"Irresponsible" Striking

We’ve known for a while now that the economic crisis has dampened the willingness of workers to head out on strike (with some courageous exceptions). That’s partly due to the business class and the corporate press, who take every opportunity to poison the atmosphere against rank and filers who dare to resist corporate demands.

Last month Boeing demanded that the Machinists in Washington state deliver a no-strike pledge to keep the Dreamliner 787 plane produced there. The union, which struck for 57 days last year, eventually offered up a 10-year strike ban. Regardless, the company chose a non-union plant in South Carolina for its second production line. In Philadelphia, transit workers were raked over the coals for daring to strike last week.

And today The Arizona Republic published an editorial that puts all this strike-bashing into sharp focus.

The paper accuses UFCW Local 99 leaders of “herding members off a cliff” and of being “irresponsible” for threatening to strike. The local represents 24,000 members at Safeway and Fry’s who voted up a strike authorization if their negotiators don’t reach an agreement with the companies by Friday.

These very same workers, the paper alleges, are putting the union “under siege” and mounting protests of their own union. Similar protests during a different campaign attracted “dozens” of workers, we’re told. The paper seems confused about how majority rule works.

The editorial gets one point right: striking during an economic downturn is extra hard. Safeway and Fry’s have already been advertising for temporary workers should the union strike, and with unemployment numbers as they are, out-of-work Arizonans may be ready to queue up.

But placing blame on the union for not wanting to take the burden of the crisis on their backs is like leading their readers off a cliff.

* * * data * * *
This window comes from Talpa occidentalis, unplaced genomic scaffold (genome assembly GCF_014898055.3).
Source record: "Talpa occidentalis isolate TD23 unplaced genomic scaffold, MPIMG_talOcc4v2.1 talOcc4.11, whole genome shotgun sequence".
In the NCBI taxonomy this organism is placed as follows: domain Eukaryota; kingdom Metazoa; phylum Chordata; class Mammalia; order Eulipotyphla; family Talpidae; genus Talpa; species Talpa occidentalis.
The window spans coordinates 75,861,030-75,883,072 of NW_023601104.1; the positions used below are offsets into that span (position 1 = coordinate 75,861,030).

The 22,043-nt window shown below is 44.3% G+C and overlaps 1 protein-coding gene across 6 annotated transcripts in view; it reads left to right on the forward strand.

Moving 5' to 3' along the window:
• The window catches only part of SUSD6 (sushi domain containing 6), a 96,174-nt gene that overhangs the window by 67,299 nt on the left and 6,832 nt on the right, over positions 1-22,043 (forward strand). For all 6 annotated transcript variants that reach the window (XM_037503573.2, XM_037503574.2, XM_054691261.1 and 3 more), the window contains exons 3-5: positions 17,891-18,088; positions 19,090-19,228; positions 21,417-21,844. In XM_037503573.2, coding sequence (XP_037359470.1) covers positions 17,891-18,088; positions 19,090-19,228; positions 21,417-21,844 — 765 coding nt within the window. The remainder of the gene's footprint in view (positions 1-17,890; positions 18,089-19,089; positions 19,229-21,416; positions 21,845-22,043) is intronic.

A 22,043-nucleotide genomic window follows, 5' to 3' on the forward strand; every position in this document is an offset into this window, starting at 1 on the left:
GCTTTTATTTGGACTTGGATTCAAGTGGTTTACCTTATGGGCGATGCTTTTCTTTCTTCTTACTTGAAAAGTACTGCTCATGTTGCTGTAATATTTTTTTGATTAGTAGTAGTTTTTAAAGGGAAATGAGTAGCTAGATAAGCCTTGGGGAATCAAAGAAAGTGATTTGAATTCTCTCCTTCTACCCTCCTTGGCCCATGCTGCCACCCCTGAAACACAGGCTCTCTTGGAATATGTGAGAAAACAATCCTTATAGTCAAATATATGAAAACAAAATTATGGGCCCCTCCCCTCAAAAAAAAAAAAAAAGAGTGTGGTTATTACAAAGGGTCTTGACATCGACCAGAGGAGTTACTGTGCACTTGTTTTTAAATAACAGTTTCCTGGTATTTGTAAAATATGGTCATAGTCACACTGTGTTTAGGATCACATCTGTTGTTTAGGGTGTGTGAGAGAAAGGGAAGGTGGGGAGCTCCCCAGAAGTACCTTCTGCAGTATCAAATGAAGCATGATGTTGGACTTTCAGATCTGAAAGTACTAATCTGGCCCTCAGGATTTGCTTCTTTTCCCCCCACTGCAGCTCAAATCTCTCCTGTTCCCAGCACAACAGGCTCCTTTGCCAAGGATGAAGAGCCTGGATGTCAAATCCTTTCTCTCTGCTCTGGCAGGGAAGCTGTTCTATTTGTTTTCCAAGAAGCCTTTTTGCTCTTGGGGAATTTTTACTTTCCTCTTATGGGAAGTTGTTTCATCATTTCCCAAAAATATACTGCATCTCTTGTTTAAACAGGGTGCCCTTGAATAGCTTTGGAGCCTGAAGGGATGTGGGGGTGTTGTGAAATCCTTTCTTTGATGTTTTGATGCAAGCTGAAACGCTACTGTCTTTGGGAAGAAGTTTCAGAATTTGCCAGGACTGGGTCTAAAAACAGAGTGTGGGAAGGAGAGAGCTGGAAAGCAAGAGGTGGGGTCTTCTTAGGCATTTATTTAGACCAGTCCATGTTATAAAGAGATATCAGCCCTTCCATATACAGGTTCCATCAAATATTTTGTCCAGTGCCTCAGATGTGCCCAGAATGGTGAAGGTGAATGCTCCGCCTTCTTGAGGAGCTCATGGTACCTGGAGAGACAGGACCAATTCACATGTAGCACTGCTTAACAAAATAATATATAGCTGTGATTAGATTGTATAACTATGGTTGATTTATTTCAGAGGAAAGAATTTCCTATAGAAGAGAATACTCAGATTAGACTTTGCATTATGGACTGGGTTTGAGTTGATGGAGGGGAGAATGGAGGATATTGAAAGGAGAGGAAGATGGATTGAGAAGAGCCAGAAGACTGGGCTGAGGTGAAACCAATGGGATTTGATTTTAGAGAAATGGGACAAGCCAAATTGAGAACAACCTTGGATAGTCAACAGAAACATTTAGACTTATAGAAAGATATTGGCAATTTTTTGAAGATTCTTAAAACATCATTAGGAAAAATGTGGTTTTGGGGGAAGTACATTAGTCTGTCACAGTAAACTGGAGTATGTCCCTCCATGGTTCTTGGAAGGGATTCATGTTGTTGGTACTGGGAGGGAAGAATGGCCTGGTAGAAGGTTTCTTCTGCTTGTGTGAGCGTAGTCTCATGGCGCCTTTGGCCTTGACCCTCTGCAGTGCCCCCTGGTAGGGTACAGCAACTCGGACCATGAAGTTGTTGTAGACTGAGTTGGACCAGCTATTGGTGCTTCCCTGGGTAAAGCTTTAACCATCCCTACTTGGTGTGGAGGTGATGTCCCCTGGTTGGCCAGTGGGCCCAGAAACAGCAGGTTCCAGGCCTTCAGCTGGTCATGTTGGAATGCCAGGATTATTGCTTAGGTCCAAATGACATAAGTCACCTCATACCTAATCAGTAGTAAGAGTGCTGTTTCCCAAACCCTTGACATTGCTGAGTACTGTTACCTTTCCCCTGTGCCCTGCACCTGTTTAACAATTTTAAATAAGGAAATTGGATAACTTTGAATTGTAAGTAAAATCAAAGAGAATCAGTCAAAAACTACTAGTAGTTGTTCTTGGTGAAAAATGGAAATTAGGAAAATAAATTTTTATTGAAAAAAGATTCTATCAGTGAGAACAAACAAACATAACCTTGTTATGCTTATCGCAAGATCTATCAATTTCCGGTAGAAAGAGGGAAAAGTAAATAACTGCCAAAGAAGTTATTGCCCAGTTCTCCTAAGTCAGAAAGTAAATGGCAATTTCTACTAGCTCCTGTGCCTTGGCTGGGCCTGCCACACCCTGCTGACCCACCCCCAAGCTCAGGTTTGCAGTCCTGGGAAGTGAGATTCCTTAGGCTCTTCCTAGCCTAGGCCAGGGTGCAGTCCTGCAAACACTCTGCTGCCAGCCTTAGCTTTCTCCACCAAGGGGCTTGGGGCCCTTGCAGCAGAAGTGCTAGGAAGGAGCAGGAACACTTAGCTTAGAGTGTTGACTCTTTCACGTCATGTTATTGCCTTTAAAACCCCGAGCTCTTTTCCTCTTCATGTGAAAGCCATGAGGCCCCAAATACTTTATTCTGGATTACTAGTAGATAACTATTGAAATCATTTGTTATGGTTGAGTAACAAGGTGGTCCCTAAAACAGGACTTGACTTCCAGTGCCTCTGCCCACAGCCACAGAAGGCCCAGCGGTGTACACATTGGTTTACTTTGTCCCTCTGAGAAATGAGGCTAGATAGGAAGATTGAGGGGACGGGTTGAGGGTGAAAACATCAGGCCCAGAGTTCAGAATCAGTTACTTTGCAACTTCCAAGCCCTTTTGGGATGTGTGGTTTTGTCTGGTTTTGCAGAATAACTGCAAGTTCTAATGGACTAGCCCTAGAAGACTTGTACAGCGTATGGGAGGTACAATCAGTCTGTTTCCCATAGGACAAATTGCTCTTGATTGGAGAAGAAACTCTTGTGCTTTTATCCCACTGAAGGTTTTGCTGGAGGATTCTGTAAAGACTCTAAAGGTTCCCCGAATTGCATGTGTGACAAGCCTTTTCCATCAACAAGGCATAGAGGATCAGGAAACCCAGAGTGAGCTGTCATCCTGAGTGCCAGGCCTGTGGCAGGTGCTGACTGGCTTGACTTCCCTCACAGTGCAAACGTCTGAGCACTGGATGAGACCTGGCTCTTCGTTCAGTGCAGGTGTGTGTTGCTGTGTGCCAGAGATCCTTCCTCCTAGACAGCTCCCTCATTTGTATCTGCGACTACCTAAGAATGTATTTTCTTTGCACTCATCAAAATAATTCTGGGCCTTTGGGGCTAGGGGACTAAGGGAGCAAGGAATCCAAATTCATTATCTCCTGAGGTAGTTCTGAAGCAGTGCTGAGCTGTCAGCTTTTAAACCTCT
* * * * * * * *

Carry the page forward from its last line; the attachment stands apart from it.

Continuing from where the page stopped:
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The union has solid arguments against the companies’ concession demands, ones that many workers in Arizona might understand, if given a chance to digest.

For one, the companies are matching the national grocery chains’ strategy to divide the workforce into a multiple-tier system and push out older workers who enjoy good wages.

In the companies’ proposals, new hires—who make minimum wage, of course—would be asked to pay more than 12 percent of their wages for family health insurance.

The company has offered to pay 10 cents more an hour for workers’ health care next year, which the union says will cover less than 1 percent of the 10 percent-plus annual inflation in medical costs. So the union is taking heat for holding out for a better deal.

The Republic is flogging to death the old argument the bosses always trot out—you’re lucky to have a job. Sit down. Stop complaining. The pressure on assertive workers and unions only ratchets up during a crisis, when so many struggle to find decent—or indecent—work.

Let’s point fingers where the real money is, at the executives who are going to be rolling in big end-of-year bonuses—and companies like Safeway, which made $128.8 million in net income in the third quarter.

Tiffany Ten Eyck is a former staff writer and organizer with Labor Notes.


Ferdinand (not verified) | 11/10/09

Recession creates depression; the economic instability had created a thousand of individual who got laid off homeless and facing the uncertain future. Many dreams had shattered, many opportunities had been missed, yet where are still on the chaotic part, the economy doesn’t seem better. Have you heard the Microsoft layoffs? Microsoft is a company that excels and innovates- even with Microsoft layoffs! The 5,000 that were sent packing weren't apparently, enough, and now 800 more will join the ranks of the Microsoft Layoffs.